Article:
Terrorism, Rights and the Rule of Law: Negotiating Justice in Ireland

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Willan Pub., 2008 - History - 234 pages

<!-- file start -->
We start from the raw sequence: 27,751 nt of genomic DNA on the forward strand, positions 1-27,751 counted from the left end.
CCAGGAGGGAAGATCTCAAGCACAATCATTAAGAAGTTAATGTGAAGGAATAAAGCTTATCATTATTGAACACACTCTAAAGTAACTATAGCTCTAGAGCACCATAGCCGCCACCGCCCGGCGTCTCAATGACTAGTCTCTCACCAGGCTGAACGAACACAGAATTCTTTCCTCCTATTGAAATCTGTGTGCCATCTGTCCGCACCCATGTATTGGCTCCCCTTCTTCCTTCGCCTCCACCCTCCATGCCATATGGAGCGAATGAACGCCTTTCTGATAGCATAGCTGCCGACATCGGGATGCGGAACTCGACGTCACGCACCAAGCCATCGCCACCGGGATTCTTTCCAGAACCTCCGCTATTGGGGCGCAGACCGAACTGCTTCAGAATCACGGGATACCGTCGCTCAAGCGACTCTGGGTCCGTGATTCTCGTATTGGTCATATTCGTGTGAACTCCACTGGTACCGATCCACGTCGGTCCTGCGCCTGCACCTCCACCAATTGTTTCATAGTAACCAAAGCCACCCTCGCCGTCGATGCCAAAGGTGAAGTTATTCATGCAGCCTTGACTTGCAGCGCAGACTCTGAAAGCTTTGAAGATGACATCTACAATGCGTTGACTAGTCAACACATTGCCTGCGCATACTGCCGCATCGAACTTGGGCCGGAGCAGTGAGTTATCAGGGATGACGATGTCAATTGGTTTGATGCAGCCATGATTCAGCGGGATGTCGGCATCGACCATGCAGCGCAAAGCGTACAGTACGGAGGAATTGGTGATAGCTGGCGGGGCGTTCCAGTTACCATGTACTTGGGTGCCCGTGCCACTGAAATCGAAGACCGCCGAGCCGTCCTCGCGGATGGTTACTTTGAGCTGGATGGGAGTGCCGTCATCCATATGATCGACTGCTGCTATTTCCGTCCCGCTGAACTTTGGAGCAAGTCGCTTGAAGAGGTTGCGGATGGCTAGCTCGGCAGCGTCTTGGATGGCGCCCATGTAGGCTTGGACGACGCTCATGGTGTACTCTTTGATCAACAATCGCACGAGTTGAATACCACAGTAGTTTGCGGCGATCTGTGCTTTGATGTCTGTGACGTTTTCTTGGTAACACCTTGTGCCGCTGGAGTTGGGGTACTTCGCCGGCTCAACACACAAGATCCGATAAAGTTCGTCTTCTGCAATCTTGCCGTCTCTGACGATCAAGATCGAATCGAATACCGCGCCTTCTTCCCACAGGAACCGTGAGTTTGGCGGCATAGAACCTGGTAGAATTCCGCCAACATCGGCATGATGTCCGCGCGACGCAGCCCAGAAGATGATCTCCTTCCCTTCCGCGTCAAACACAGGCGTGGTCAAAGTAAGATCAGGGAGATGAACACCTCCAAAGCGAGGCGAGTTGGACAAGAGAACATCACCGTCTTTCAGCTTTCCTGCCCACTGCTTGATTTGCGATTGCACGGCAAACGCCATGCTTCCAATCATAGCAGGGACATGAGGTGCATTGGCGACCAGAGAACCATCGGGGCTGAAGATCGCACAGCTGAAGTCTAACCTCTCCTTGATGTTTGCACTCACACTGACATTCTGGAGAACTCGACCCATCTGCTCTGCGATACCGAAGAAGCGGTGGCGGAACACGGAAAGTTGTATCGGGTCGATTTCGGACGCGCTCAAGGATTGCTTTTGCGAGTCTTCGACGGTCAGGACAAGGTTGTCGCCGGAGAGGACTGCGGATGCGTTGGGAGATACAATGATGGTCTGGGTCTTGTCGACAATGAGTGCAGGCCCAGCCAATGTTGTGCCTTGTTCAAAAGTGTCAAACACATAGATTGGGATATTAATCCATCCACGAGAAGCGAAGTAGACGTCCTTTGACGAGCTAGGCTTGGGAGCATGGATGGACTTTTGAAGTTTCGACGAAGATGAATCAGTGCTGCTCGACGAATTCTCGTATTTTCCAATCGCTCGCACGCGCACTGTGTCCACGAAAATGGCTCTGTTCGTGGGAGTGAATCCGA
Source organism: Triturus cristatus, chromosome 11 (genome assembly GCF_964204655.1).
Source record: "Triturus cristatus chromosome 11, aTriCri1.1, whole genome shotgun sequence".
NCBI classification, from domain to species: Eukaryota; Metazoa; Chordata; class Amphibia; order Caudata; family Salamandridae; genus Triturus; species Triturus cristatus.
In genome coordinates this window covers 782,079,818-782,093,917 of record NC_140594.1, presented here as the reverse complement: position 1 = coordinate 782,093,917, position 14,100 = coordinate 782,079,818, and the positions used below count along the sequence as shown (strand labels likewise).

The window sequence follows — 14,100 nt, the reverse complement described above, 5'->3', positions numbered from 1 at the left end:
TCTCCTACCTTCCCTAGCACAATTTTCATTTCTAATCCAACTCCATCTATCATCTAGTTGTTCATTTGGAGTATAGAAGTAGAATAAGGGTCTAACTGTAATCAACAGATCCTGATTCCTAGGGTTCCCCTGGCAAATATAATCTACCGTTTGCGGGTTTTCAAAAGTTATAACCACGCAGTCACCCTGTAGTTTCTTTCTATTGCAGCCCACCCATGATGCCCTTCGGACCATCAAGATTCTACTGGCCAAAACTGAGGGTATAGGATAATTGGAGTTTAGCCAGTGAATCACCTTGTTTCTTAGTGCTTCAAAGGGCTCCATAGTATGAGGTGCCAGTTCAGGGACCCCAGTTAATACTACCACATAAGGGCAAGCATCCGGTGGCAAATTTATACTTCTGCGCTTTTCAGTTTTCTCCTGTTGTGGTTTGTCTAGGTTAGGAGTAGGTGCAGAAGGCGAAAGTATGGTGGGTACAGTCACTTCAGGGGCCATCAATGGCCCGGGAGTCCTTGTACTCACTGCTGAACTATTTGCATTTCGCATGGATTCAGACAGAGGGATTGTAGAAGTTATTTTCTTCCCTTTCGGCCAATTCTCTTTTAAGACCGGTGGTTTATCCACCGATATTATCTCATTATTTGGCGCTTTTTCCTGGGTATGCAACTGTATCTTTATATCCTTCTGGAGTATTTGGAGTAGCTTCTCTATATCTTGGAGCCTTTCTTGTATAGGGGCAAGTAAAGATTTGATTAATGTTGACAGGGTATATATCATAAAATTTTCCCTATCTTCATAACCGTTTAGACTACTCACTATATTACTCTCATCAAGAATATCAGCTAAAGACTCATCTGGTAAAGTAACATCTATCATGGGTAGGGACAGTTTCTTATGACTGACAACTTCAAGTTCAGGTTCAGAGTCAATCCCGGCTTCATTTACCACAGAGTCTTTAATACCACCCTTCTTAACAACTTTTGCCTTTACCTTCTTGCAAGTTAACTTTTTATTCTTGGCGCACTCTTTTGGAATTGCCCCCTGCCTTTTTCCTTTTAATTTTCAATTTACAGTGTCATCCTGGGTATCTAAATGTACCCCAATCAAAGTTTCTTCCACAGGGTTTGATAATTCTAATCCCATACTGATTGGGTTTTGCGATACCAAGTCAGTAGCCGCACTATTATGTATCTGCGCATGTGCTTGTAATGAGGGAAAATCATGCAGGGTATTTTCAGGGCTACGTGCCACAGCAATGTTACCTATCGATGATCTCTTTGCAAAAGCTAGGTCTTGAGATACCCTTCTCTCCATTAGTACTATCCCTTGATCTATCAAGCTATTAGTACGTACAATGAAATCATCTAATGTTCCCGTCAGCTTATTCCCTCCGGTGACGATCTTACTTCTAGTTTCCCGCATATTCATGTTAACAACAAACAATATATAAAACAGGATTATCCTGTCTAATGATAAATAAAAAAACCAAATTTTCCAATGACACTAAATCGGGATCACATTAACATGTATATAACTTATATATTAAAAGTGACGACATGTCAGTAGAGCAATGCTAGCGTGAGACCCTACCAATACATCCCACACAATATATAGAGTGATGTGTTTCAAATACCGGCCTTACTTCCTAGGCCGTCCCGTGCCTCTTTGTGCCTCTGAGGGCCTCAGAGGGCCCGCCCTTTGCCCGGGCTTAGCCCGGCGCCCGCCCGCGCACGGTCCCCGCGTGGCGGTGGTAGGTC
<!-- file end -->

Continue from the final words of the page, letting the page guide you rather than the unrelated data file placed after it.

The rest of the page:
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The rule of law is becoming a victim of the struggle against terrorism. Many countries are reviewing their security procedures and questioning whether due process rights hinder them in the 'war on terror'. There is increasing emphasis on preventive detention or strategies of disablement that cut into the liberties of suspects who may not have committed a crime. The focus of this book is the Republic of Ireland, where the risk of political violence has constantly threatened the Irish state. To ensure its survival, the state has resorted to emergency laws that weaken due process rights. The effects of counter-terrorism campaigns upon the rule of law governing criminal justice in Ireland are a central feature of this book. Globalisation has supported this crossover, as organised crime seems immune to conventional policing tactics.But globalisation fragments the authority of the state by introducing a new justice network. New regulatory agencies are entrusted with powers to control novel risks and social movements adopt a human rights discourse to contest state power and emergency laws.The result of this conflux of actors and risks is a renegotiation of the model of justice that citizens can expect. Terrorism, Rights and the Rule of Law contributes to current debates about civil liberties in the 'war on terror', how counter-terrorism can contaminate criminal justice, and how globalisation challenges a state-centred view of criminal justice. It will be of key interest to students of criminology, law, human rights and sociology, as well as legal and other practitioners and policy-makers.

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